Commissions for discount brokers have never been lower than they are today. Indeed, some discount brokers have dropped their commissions to zero.
But commissions aren’t the only fees you’ll pay to enjoy the services of a discount broker.
Like banks, most brokers also charge fees, which can range from annual maintenance fees to fees for paper statements and confirmations.
What’s more, it isn’t easy to ascertain what those fees are at most brokerage houses. You’ll have to read the fine print on the broker’s web site or account opening form.
Here are six of the more popular hidden fees to watch out for…
Hidden Fee #1 – Inactivity Fees
It’s no secret that stockbrokers make money when you trade. Indeed, a criticism of many full-service brokers is that they push you to trade frequently to pump up commissions.
Now, discount brokers are trying to push customers to trade actively by charging inactivity fees to customers who don’t trade frequently enough.
WallStreet*e charges a $100 fee for inactive accounts. Interactive Brokers charges a monthly fee that can range from $3 to $10, and E*trade charges $40 a quarter. But you can get that fee waived if you keep enough money in your E*trade brokerage account or have other banking relationships with E*trade.
Buy-and-hold investors, or even those who trade a few times a month, need to look closely at these fees to see when they kick in.
Or better yet: Find a broker that doesn’t penalize you for not trading.
Hidden Fee #2 – Fees to Close Your IRA
Charging fees to close your IRA is one of the more popular ways to keep customers from switching discount brokers.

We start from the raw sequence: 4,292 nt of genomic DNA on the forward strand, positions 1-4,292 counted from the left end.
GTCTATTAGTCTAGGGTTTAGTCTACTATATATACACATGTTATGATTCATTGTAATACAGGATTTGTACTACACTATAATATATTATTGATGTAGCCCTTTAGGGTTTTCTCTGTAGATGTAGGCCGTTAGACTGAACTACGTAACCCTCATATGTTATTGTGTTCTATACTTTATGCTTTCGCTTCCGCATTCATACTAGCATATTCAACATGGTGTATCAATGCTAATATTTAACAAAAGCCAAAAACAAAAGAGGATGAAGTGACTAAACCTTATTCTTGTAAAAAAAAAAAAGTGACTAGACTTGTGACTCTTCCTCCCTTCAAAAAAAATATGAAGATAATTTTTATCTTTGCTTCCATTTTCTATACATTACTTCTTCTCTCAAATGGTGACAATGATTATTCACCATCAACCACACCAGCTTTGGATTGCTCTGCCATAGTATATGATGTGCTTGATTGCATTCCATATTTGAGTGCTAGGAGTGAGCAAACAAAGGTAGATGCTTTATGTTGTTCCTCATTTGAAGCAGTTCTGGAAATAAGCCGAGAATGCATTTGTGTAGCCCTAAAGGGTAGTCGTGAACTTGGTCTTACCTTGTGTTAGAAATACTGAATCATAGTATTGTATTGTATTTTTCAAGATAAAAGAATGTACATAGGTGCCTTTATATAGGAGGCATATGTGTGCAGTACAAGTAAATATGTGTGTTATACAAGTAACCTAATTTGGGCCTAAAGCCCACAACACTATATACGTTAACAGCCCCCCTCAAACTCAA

Fidelity, Bank of America, WallStreet*e, Zecco, TradeKing and Wells Fargo all levy fees to close your IRA. Expect to pay between $30-$75 to transfer your IRA elsewhere.
How does your current discount broker stack up to your expectations? And when is it time to make a change?
Hidden Fee #3 – IRA Custodial Fees
Where some discount brokers charge you to close your IRA account, others, like Zecco, Muriel Siebert and WallStreet*e, charge you to keep your IRA with them — to the tune of $30 a year. Siebert waives the fee for accounts with assets over $10,000.
Seems hardly fair, but clearly, their strategy is to seek frequent traders or those with large accounts.
Hidden Fee #4 – Fees for Paper Statements and Confirmations
If you’re comfortable with online trading, chances are, you’re comfortable with online confirmations and statements.
But what if your Internet service is down, or your email software mistakes your stock confirmation for spam and bounces it?
At firms like TD Ameritrade, Scottrade and TradeKing, you’ll have to pay for the peace of mind of getting paper statements and confirmations.
Each paper statement or confirmation mailed will set you back between $1 and $2.50 at these firms.
Hidden Fee #5 – Annual Maintenance Fees
Beware the investor who has less than $50,000 and doesn’t trade frequently. That must be the watchword of some discount brokers.
Whether to discourage small investors or just to make more money, some discounters are now charging annual maintenance fees for accounts below a certain asset value.
Wells Fargo charges a monthly $25 maintenance fee for accounts below $25,000. Bank of America customers pay $50 twice a year, unless they have a checking account with the bank or assets of at least $50,000.
And even Vanguard Brokerage Services, part of the company known for its uber low-fee mutual funds, levies a $30 annual fee on accounts of less than $100,000.
Hidden Fee #6 – Fees to Transfer Your Account Elsewhere
They may not be giving you the tools or products you want. They may be charging fees or commissions that are too high. They may not even answer the phone when you call.
But discount brokers don’t want to lose your business, and many will tack on a fee just to discourage you from going elsewhere.
Schwab, Wells Fargo, Zecco and TD Ameritrade all charge fees to transfer your account elsewhere, to the tune of $50 to $75 for a full account transfer (less for a partial transfer).
But there is a silver lining: Other brokers have seized on this trend as an opportunity to gain more business. Muriel Seibert, SoGoTrade and Scottrade will all reimburse you up to $100 of fees charged by other brokers when you transfer an account to their firms.